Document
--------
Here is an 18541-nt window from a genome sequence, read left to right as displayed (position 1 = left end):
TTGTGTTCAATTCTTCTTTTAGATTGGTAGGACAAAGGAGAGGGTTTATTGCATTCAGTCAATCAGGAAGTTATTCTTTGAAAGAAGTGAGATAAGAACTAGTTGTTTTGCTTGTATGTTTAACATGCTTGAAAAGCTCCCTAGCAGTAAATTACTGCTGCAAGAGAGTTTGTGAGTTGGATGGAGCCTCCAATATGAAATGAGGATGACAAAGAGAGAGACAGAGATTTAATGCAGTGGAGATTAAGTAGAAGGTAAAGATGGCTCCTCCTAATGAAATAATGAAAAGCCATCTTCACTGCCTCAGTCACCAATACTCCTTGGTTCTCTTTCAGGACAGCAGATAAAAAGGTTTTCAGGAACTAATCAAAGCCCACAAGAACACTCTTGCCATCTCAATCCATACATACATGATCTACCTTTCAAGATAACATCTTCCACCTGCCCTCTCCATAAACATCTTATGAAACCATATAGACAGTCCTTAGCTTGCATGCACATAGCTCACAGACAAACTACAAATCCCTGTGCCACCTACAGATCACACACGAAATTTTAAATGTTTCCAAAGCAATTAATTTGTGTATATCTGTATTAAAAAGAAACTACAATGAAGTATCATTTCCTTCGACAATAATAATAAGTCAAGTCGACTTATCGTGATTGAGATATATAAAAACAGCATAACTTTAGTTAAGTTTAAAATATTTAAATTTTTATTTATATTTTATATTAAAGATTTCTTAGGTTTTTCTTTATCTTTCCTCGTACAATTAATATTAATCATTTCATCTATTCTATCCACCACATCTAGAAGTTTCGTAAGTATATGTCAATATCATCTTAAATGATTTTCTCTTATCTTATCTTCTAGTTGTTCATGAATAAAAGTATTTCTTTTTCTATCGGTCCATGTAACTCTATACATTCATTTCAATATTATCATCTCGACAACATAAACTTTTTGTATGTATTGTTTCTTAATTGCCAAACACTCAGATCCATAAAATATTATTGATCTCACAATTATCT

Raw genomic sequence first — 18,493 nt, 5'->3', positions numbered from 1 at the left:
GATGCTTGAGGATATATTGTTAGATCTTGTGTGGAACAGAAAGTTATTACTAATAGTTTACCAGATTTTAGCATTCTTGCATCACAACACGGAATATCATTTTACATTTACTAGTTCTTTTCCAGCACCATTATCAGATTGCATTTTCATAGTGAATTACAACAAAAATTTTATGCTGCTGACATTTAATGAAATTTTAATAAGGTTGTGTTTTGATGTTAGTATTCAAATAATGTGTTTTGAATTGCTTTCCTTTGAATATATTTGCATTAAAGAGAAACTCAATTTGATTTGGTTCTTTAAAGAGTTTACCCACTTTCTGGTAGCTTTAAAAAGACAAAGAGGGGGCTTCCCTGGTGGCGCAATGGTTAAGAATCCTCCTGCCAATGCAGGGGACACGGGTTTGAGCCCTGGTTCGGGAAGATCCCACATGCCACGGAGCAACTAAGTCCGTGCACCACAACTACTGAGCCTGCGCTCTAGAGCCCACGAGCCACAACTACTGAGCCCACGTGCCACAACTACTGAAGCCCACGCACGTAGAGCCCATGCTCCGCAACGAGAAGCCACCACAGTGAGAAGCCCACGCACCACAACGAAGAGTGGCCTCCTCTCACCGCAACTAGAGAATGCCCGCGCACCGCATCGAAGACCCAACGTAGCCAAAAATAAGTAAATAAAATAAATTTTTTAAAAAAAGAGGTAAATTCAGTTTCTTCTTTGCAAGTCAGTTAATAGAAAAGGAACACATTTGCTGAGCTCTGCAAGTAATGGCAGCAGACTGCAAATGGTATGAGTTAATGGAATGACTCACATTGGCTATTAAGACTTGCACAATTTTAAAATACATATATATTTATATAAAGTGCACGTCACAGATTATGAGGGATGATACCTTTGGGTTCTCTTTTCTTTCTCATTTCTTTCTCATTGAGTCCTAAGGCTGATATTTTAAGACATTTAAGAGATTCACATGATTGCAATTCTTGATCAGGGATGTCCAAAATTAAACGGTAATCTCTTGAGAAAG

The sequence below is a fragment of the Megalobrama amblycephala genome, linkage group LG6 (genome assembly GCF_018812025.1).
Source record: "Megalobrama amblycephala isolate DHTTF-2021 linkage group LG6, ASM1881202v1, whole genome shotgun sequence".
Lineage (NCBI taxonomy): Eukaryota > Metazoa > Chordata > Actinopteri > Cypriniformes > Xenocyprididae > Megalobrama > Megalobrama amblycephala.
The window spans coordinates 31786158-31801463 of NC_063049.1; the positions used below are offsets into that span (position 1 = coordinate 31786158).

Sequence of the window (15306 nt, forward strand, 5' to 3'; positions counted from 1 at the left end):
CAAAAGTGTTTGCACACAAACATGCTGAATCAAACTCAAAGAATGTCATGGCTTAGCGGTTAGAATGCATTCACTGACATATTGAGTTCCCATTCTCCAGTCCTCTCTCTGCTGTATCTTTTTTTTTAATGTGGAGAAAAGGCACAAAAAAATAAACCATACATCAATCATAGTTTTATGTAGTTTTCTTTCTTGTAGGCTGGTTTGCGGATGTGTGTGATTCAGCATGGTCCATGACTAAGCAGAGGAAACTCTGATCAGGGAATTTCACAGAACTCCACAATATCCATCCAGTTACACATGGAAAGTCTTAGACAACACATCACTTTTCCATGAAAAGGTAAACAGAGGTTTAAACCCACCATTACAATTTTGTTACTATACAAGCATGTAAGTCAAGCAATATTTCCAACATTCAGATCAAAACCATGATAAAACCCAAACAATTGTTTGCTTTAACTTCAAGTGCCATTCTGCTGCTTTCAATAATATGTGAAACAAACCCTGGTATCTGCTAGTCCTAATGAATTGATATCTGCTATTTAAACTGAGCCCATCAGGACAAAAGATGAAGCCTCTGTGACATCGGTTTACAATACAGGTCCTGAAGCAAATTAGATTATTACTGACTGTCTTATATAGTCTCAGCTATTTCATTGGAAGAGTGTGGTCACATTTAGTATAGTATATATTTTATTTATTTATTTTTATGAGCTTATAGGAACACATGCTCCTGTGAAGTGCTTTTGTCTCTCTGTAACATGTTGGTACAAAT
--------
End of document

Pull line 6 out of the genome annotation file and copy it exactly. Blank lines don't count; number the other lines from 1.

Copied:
Source record: "Megalobrama amblycephala isolate DHTTF-2021 linkage group LG6, ASM1881202v1, whole genome shotgun sequence".